July 27: 542 points down. July 30/31: 316 points up. August 1: 615 points down. The uncertainty has only begun, with the Sensex rising 50 points yesterday. This seesaw is here to stay and for investors who came in over the last four years, who so far have only met Mr High Returns, it is time to look at his shadow, Mr High Risk. Like it or not, Mr Risk accompanies Mr Returns. Sometimes investors think Mr Returns is their friend, and put in money as if the friendship will end if the increased investing stream ends — this is what has happened over the past four years, between May 2003 and today. At other times, investors feel close to Mr Risk and look to another entity, Mr Zero Risk, whose shadow is Mr Low Returns — the period between February 2000 and May 2003, for instance.

Opinion in The Indian Express, August 02, 2007

Wednesday, August 1, 2007

The agent may be mis-selling but why has IRDA allowed such an incentive structure?

There seems to be only one direction the insurance industry is headed: Down. Every other day we hear stories about how, in the pursuit of higher commissions, insurance agents are selling one investment product (ULIP) after another and not life cover (term policy). Households pay exorbitant upfront commissions that go as high as 40 per cent for a 20-year product, but the agent either disappears after three years or returns to churn the money into a new 20-year policy. Much has been written about this but most of the industry, regulator Insurance Regulatory and Development Authority (IRDA) and the Government have nothing to say or do.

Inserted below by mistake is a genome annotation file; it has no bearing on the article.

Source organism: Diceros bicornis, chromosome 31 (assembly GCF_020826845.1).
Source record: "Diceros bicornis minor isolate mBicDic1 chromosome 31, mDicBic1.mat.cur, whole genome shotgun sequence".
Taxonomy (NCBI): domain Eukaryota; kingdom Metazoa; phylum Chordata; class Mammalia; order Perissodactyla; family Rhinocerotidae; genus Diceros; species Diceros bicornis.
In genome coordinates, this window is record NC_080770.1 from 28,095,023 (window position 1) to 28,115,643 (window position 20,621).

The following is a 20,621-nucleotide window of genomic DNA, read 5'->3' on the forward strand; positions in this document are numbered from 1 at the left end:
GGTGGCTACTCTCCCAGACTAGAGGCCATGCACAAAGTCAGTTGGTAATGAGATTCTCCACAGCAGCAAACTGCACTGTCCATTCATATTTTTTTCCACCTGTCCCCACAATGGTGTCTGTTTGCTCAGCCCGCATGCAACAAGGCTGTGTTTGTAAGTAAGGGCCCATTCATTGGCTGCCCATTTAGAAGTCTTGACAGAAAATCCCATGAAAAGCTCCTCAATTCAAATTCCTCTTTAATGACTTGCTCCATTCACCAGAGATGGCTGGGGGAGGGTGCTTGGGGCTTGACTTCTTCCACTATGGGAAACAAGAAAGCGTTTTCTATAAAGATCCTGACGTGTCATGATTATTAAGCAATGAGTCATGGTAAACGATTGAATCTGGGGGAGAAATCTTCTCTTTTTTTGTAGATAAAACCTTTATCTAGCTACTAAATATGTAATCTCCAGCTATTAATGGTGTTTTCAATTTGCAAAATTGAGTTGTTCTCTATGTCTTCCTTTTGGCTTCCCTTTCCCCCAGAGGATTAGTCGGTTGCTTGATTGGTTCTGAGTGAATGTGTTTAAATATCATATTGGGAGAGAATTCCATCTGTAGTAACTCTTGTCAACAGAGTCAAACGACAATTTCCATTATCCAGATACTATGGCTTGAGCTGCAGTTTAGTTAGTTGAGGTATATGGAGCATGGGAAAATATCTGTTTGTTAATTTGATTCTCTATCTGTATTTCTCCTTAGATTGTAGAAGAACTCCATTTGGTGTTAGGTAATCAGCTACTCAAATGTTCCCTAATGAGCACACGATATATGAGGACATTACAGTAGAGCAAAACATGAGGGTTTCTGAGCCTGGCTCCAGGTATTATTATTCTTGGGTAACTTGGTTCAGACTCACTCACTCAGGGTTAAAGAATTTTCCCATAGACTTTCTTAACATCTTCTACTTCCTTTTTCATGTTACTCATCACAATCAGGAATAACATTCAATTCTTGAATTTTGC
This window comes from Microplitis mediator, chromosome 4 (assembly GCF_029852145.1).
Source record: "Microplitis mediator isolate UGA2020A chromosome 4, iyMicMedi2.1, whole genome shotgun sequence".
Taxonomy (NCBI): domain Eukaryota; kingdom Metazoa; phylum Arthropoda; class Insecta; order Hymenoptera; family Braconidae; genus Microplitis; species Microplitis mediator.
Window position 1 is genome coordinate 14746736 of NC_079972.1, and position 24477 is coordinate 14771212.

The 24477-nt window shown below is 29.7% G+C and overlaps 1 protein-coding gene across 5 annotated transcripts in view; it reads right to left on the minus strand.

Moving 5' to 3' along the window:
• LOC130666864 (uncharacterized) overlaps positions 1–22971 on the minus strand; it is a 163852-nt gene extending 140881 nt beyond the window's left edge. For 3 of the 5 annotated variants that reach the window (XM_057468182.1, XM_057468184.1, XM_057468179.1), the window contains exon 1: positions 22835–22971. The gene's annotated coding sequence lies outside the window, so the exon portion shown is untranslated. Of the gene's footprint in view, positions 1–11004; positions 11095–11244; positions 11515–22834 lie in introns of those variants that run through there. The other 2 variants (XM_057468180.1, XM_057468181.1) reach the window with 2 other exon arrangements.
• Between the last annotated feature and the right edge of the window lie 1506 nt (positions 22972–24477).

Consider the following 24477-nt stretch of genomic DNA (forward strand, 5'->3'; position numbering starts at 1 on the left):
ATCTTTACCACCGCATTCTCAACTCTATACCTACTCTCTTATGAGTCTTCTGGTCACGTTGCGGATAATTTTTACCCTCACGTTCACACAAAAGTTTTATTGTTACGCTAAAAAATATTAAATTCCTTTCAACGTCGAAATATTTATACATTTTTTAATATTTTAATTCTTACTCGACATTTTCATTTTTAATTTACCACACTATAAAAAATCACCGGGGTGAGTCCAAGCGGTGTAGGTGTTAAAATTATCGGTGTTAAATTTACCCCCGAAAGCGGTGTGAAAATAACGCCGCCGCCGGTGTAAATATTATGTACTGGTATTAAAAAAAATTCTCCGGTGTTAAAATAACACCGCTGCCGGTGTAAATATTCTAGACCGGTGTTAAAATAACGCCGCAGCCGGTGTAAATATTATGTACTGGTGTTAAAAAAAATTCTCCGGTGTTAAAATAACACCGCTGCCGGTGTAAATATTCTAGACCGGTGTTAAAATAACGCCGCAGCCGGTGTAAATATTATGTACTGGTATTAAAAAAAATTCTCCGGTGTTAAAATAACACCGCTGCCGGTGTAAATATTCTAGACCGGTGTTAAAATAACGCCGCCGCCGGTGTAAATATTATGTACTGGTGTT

What’s new is a two-day old email from an alert doctor. Here’s what he wrote: “I would like to draw your attention to a leading insurance company’s strategy. Recently, its agent offered to pay in cash if I disclose my diabetic patients’ names to the insurance company. Also, if anyone takes this insurance policy (offered to diabetics only), additional cash will be paid. And if more patients take the policy, other offers such as a Malaysia trip [are offered], according to slab.” He concludes saying, “Doctors are not expected to reveal diagnosis of a patient unless asked by court of law.”

Opinion in The Indian Express, August 01, 2007